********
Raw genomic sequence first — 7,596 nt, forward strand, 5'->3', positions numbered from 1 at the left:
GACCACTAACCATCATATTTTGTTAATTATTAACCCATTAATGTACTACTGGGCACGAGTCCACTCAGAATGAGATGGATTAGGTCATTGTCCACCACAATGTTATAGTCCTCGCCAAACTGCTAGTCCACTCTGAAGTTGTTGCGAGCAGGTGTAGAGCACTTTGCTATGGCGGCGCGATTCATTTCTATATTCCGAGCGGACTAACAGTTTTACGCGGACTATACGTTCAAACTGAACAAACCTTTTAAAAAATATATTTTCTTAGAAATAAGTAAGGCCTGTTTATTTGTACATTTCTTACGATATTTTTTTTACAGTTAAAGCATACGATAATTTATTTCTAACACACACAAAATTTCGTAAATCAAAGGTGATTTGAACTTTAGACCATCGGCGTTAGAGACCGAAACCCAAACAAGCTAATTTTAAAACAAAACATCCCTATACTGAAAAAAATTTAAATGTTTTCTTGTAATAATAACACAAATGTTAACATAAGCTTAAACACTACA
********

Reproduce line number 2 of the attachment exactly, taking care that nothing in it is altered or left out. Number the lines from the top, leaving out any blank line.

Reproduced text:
GACCACTAACCATCATATTTTGTTAATTATTAACCCATTAATGTACTACTGGGCACGAGTCCACTCAGAATGAGATGGATTAGGTCATTGTCCACCACAATGTTATAGTCCTCGCCAAACTGCTAGTCCACTCTGAAGTTGTTGCGAGCAGGTGTAGAGCACTTTGCTATGGCGGCGCGATTCATTTCTATATTCCGAGCGGACTAACAGTTTTACGCGGACTATACGTTCAAACTGAACAAACCTTTTAAAAAATATATTTTCTTAGAAATAAGTAAGGCCTGTTTATTTGTACATTTCTTACGATATTTTTTTTACAGTTAAAGCATACGATAATTTATTTCTAACACACACAAAATTTCGTAAATCAAAGGTGATTTGAACTTTAGACCATCGGCGTTAGAGACCGAAACCCAAACAAGCTAATTTTAAAACAAAACATCCCTATACTGAAAAAAATTTAAATGTTTTCTTGTAATAATAACACAAATGTTAACATAAGCTTAAACACTACA